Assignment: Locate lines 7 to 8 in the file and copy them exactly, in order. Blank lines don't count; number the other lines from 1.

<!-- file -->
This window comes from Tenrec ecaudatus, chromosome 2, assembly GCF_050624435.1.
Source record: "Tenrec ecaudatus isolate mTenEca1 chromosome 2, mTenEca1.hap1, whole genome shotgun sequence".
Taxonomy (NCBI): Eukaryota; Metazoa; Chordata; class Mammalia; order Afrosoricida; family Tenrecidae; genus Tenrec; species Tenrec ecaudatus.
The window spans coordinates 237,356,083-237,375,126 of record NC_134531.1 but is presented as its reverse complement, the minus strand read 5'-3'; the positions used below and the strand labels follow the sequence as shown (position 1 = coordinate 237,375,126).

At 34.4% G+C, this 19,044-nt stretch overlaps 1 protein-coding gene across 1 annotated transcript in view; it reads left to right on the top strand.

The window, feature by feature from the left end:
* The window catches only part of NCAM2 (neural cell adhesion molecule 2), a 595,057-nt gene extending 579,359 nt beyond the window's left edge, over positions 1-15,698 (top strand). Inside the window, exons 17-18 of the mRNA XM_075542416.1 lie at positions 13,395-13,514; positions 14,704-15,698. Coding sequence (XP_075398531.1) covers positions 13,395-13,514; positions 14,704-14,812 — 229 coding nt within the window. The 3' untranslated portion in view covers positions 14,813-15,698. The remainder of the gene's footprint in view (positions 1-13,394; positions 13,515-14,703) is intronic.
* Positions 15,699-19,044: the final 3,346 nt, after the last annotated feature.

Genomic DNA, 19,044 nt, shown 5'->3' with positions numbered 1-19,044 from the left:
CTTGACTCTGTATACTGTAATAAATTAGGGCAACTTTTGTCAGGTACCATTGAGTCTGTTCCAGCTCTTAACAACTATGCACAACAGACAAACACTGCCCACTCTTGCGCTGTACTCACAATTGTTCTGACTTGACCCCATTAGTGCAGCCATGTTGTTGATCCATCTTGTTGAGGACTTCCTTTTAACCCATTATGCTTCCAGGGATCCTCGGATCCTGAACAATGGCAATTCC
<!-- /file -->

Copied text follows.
* The window catches only part of NCAM2 (neural cell adhesion molecule 2), a 595,057-nt gene extending 579,359 nt beyond the window's left edge, over positions 1-15,698 (top strand). Inside the window, exons 17-18 of the mRNA XM_075542416.1 lie at positions 13,395-13,514; positions 14,704-15,698. Coding sequence (XP_075398531.1) covers positions 13,395-13,514; positions 14,704-14,812 — 229 coding nt within the window. The 3' untranslated portion in view covers positions 14,813-15,698. The remainder of the gene's footprint in view (positions 1-13,394; positions 13,515-14,703) is intronic.
* Positions 15,699-19,044: the final 3,346 nt, after the last annotated feature.